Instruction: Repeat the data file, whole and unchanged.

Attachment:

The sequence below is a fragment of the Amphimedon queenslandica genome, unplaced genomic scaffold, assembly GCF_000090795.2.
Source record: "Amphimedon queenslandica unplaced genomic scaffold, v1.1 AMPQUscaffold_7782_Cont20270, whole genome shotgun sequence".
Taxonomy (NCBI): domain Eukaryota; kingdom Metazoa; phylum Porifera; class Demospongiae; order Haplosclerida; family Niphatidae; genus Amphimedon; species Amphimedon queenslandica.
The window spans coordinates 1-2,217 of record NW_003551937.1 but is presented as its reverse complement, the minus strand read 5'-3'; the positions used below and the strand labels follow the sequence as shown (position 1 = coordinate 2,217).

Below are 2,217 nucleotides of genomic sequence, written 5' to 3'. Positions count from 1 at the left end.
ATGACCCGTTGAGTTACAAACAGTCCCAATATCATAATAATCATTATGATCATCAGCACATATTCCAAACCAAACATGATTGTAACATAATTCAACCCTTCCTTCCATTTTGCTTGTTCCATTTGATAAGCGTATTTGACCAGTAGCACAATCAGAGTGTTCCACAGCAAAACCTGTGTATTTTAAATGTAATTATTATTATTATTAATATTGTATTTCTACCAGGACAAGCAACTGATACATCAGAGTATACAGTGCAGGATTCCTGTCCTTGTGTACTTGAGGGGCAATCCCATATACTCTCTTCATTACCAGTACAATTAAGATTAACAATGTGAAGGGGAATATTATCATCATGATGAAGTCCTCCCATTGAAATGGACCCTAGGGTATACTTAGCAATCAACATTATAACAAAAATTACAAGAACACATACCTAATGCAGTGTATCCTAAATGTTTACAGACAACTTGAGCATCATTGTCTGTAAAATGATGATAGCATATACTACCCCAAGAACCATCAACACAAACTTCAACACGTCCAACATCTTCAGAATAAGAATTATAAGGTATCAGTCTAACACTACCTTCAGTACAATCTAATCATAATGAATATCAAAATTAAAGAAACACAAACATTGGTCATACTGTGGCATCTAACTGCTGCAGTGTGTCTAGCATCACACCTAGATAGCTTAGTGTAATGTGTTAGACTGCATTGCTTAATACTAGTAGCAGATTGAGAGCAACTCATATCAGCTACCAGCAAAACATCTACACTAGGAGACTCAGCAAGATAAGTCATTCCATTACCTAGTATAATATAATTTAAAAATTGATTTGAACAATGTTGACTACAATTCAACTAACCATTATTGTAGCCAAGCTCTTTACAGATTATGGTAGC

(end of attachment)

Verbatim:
The sequence below is a fragment of the Amphimedon queenslandica genome, unplaced genomic scaffold, assembly GCF_000090795.2.
Source record: "Amphimedon queenslandica unplaced genomic scaffold, v1.1 AMPQUscaffold_7782_Cont20270, whole genome shotgun sequence".
Taxonomy (NCBI): domain Eukaryota; kingdom Metazoa; phylum Porifera; class Demospongiae; order Haplosclerida; family Niphatidae; genus Amphimedon; species Amphimedon queenslandica.
The window spans coordinates 1-2,217 of record NW_003551937.1 but is presented as its reverse complement, the minus strand read 5'-3'; the positions used below and the strand labels follow the sequence as shown (position 1 = coordinate 2,217).

Below are 2,217 nucleotides of genomic sequence, written 5' to 3'. Positions count from 1 at the left end.
ATGACCCGTTGAGTTACAAACAGTCCCAATATCATAATAATCATTATGATCATCAGCACATATTCCAAACCAAACATGATTGTAACATAATTCAACCCTTCCTTCCATTTTGCTTGTTCCATTTGATAAGCGTATTTGACCAGTAGCACAATCAGAGTGTTCCACAGCAAAACCTGTGTATTTTAAATGTAATTATTATTATTATTAATATTGTATTTCTACCAGGACAAGCAACTGATACATCAGAGTATACAGTGCAGGATTCCTGTCCTTGTGTACTTGAGGGGCAATCCCATATACTCTCTTCATTACCAGTACAATTAAGATTAACAATGTGAAGGGGAATATTATCATCATGATGAAGTCCTCCCATTGAAATGGACCCTAGGGTATACTTAGCAATCAACATTATAACAAAAATTACAAGAACACATACCTAATGCAGTGTATCCTAAATGTTTACAGACAACTTGAGCATCATTGTCTGTAAAATGATGATAGCATATACTACCCCAAGAACCATCAACACAAACTTCAACACGTCCAACATCTTCAGAATAAGAATTATAAGGTATCAGTCTAACACTACCTTCAGTACAATCTAATCATAATGAATATCAAAATTAAAGAAACACAAACATTGGTCATACTGTGGCATCTAACTGCTGCAGTGTGTCTAGCATCACACCTAGATAGCTTAGTGTAATGTGTTAGACTGCATTGCTTAATACTAGTAGCAGATTGAGAGCAACTCATATCAGCTACCAGCAAAACATCTACACTAGGAGACTCAGCAAGATAAGTCATTCCATTACCTAGTATAATATAATTTAAAAATTGATTTGAACAATGTTGACTACAATTCAACTAACCATTATTGTAGCCAAGCTCTTTACAGATTATGGTAGC